I had assumed that the bank’s Muslim clients would be the biggest buyers of Islamic wealth products. But it turns out I was wrong. It is the bank’s ethnic-Chinese clients who are account for nearly seventy percent of sales. How so? The bank’s Chinese clients are attracted by the straightforward design of Islamic wealth products. They are a far cry from the complex derivative products of the last few years that have made, and lost, a lot of money.
Take a “Structured Islamic Deposit”. It guarantees your initial investment, and then offers a return based on the performance of copper and wheat prices. Even a beginner can grasp the risks of investing in these two commodities. And Chinese investors like buying commodities. As a China economist, I am reminded of this fact daily.
Over the past six months, I have heard stories of Chinese manufacturers speculatively buying everything from copper, nickel, and iron ore, and storing it in warehouses around the country. It is a gamble. But they will have made a tidy profit in the past few months.
Now not everyone can afford to buy copper, let alone store the stuff in their backyard. However, it might be that the Islamic banks can offer Chinese investors the same wealth products on sale in Malaysia with a return linked to the price of copper, tin, or oil. If so, then China offers Islamic finance vast untapped opportunities.
There are a few obstacles. So far there are no Islamic banks in China. I heard from a Chinese banking regulator last year that officials were still shy about licensing a foreign Islamic bank. “It would take more time to assess the implications”, he said.
Maybe that time has arrived.
The Chinese Economic Observer is reporting that Ningxia province, a largely Muslim province in China’s west, will shortly trial Islamic financial services. The article says that the trial, if successful, will be expanded more broadly across the country.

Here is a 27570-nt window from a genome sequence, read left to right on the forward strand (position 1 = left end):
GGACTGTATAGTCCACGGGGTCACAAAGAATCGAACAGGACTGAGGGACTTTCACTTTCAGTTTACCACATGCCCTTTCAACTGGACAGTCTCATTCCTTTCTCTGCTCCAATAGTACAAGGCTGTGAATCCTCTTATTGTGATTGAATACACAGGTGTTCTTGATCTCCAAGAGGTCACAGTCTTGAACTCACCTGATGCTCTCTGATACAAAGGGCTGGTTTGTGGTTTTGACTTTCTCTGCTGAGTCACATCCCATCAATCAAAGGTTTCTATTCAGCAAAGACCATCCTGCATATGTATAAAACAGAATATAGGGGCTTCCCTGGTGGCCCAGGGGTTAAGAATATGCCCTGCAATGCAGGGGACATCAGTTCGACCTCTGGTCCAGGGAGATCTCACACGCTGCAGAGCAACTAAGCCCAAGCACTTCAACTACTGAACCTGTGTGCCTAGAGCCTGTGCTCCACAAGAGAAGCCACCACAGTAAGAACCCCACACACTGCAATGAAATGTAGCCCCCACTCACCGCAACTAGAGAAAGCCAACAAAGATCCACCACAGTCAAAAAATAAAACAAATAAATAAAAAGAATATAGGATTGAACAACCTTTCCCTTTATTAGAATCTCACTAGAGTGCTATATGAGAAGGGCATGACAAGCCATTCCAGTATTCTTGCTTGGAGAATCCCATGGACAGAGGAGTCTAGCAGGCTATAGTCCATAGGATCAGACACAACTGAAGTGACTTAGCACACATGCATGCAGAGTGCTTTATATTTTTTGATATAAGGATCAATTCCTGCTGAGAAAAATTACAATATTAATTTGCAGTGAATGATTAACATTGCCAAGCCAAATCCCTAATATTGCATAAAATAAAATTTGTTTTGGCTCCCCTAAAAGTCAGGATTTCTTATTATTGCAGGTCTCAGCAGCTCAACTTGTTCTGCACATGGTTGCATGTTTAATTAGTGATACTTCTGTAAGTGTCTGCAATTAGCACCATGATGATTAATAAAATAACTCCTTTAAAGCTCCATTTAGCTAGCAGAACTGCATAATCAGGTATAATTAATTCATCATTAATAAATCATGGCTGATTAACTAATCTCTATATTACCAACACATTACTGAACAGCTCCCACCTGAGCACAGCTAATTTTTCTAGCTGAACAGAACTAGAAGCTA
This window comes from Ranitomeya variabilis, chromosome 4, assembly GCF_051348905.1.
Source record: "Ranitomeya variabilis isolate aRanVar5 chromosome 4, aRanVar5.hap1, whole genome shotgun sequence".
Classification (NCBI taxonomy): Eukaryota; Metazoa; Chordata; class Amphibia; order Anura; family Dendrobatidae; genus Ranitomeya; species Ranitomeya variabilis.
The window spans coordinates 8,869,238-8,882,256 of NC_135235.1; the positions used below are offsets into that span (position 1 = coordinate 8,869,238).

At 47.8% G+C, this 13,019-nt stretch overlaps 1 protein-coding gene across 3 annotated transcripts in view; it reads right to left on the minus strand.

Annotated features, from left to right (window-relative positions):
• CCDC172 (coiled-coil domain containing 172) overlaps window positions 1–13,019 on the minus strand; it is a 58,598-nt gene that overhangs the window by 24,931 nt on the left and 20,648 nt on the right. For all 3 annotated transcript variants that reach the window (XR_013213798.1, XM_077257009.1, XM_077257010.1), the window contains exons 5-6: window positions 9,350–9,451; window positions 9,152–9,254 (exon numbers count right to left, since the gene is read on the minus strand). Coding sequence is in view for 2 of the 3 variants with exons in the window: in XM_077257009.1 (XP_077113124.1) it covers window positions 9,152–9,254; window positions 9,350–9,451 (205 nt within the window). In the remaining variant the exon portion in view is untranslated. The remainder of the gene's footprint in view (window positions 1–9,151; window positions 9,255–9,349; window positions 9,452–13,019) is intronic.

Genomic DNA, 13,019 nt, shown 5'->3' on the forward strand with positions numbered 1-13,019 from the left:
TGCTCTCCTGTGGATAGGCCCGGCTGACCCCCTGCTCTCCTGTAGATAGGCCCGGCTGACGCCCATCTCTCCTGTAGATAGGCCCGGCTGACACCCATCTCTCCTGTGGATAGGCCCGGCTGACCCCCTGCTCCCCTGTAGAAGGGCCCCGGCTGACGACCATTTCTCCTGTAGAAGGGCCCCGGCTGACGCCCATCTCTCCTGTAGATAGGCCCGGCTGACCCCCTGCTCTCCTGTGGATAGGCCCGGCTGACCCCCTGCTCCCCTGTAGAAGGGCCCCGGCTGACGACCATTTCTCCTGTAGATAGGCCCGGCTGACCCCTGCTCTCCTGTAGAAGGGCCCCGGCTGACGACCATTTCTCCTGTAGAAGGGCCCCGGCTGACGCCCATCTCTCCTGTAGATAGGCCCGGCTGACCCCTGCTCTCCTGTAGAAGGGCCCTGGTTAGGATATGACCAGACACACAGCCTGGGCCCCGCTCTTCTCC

There is still work to be done. Tax regulations in China do not favour Islamic finance. Officials claim there is a lack of qualified personal familiar with the principles of Islamic banking. IT systems also need to be overhauled. But it might be that foreign Islamic banks will find a warmer reception the next time they apply for a license in China. They could certainly lend a hand to Ningxia’s officials, helping to train their staff and overhaul their IT systems. Most importantly, they might just find a willing market for their own wealth products.
Neither do the products have to be labelled as Islamic. As Edwin Hitti, head of Hong Kong’s Arab Chamber of Commerce, said to me the other day, “You rarely hear Islamic terms used to describe financial products in the Middle East. There isn’t any need. It’s simply assumed that the product is Islamic”.
Maybank Islamic likewise sells their Islamic wealth products through the bank’s ordinary retail branches. Most ethnic-Chinese clients probably don’t realize what they are buying is in fact designed for Islamic clients. It certainly doesn’t have a “warning label” attached. They could adopt much the same approach in China.
From China to the Middle East there is a tendency to prefer investments that are tangible, whether it is copper or property. It could be that the financial links between China and the Middle East are stronger than many believe.
Source: Ben Simpfendorfer’s Silk Road Economy – August 26th, 2009
The New Silk Road is a ground-breaking analysis of the rise of the Arab world and its strengthening relations with China. The changes are not easy to observe. But Ben Simpfendorfer is one of the world’s leading experts on the region. He is the Chief China economist for a major global bank. Speaks Arabic and Chinese. And has lived in Beirut, Damascus, Beijing, and Hong Kong.
The New Silk Road is a mixture of analysis and first-hand accounts. It tells the stories of Arab traders in Chinese coastal cities. It explains why Arabic-speaking Chinese officials appear on Al Jazeera. It explores how Chinese traders are using Syria as an entry point to the Arab world. Each story is a thread in the new Silk Road easily overlooked by the English-language media.
The world’s centre of cultural and economic gravity is shifting. The East is rising again to challenge the West’s centuries-long dominance of global affairs. America has the most to lose, but Europe is also challenged. The New Silk Road provides a roadmap to the changes taking place. It is essential reading for anyone trying to understand what promises to be one of this century’s greatest stories.
The New Silk Road was published in April 2009 by Palgrave Macmillan. It will shortly be available in Arabic, simplified Chinese, and traditional Chinese.